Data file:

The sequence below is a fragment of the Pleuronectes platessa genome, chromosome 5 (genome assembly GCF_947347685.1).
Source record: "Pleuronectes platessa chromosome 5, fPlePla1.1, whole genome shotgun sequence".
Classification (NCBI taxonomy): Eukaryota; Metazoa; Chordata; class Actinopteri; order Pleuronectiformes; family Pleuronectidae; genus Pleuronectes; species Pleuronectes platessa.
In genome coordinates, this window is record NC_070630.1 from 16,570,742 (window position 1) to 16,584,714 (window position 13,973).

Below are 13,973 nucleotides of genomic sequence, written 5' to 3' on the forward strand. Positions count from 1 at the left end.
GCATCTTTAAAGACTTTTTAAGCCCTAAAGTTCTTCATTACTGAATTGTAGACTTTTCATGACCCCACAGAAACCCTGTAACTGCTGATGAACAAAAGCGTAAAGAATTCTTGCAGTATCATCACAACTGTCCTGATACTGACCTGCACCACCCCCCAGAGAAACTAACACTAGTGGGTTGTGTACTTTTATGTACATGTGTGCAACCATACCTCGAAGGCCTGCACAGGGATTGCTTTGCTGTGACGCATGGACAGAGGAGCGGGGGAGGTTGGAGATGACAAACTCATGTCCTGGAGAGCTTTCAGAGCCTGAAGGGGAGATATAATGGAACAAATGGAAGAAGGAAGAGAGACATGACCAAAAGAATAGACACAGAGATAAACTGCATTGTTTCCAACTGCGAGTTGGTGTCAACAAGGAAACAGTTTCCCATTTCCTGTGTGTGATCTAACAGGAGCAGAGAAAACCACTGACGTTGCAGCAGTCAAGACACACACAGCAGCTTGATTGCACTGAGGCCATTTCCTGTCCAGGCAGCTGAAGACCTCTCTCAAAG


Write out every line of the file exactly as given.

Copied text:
The sequence below is a fragment of the Pleuronectes platessa genome, chromosome 5 (genome assembly GCF_947347685.1).
Source record: "Pleuronectes platessa chromosome 5, fPlePla1.1, whole genome shotgun sequence".
Classification (NCBI taxonomy): Eukaryota; Metazoa; Chordata; class Actinopteri; order Pleuronectiformes; family Pleuronectidae; genus Pleuronectes; species Pleuronectes platessa.
In genome coordinates, this window is record NC_070630.1 from 16,570,742 (window position 1) to 16,584,714 (window position 13,973).

Below are 13,973 nucleotides of genomic sequence, written 5' to 3' on the forward strand. Positions count from 1 at the left end.
GCATCTTTAAAGACTTTTTAAGCCCTAAAGTTCTTCATTACTGAATTGTAGACTTTTCATGACCCCACAGAAACCCTGTAACTGCTGATGAACAAAAGCGTAAAGAATTCTTGCAGTATCATCACAACTGTCCTGATACTGACCTGCACCACCCCCCAGAGAAACTAACACTAGTGGGTTGTGTACTTTTATGTACATGTGTGCAACCATACCTCGAAGGCCTGCACAGGGATTGCTTTGCTGTGACGCATGGACAGAGGAGCGGGGGAGGTTGGAGATGACAAACTCATGTCCTGGAGAGCTTTCAGAGCCTGAAGGGGAGATATAATGGAACAAATGGAAGAAGGAAGAGAGACATGACCAAAAGAATAGACACAGAGATAAACTGCATTGTTTCCAACTGCGAGTTGGTGTCAACAAGGAAACAGTTTCCCATTTCCTGTGTGTGATCTAACAGGAGCAGAGAAAACCACTGACGTTGCAGCAGTCAAGACACACACAGCAGCTTGATTGCACTGAGGCCATTTCCTGTCCAGGCAGCTGAAGACCTCTCTCAAAG